Event locations are selected based on availability, accessibility, proximity to the study area, appropriate facilities to host the style of event, and cost.

The City worked with the Toronto Centre for Active Transportation, Flemingdon Health Centre, and local community partners to enhance resident engagement, capacity development, and outreach throughout the Study.

  • Meet Community Animators: A team of Community Animators attended several community events in August and September 2017 and travelled around the area to keep you informed about the Study and answer questions.
  • Public events: A public event took place on October 30, 2017 at Valley Park Middle School from 4:30 p.m. to 8:00 p.m. to share information about the study and other local cycling projects.
  • Provide feedback: Questions and comments can be sent at anytime to Robyn Shyllit, Sr. Public Consultation Coordinator at  Robyn.Shyllit@toronto.ca or 416-392-3358. With the exception of personal contact information, all feedback and comments received are recorded and shared with the project team.
  • Sign up for email updates: email Robyn.Shyllit@toronto.ca or call 416-392-3358 to sign-up to receive email updates about this Study.

Public Event

A Public Event, Information Fair, and Bike Giveaway* took place on Monday October 30, from 4:30 p.m. to 8 p.m. at Valley Park Middle School to share information about this study and cycling in Toronto.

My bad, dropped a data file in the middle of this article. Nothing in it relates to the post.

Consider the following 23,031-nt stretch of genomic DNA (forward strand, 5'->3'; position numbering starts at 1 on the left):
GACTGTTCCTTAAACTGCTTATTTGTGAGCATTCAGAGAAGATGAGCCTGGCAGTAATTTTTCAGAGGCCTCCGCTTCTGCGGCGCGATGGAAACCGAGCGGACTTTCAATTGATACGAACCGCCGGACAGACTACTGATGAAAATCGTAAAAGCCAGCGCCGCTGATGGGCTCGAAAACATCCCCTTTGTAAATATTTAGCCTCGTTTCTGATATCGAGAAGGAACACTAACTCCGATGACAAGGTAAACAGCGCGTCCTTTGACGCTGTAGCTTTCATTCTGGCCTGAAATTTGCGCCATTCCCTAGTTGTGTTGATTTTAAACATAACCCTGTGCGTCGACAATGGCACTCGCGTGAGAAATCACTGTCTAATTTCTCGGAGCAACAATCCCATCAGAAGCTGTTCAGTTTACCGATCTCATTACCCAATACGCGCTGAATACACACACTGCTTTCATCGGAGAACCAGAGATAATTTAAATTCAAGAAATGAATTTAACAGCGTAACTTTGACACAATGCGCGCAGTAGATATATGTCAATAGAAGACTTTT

• Provide feedback and learn more about the Bike Study, speak with City staff and Community Animators.
  • Bike Giveaway* and safety checks from 4:30 p.m. to  6:30 p.m., generously donated by Morning Glory Cycling Club and Gears Bike Shop
  • Injury prevention information sharing
  • Bike fixes and maintenance demonstrations
  • Snacks, child care, and in-person translation provided

* Please note this event will take place Rain or shine. Children must be accompanied by an adult to receive a free re-furbished bike. Bikes are not guaranteed for all children and will be available first come first served. The child must be in attendance at the event to try the bike. Before receiving a bike, parents and children will visit information displays inside the school. There will be about 150 bikes available, and the majority of free bikes fit children in grades one through six.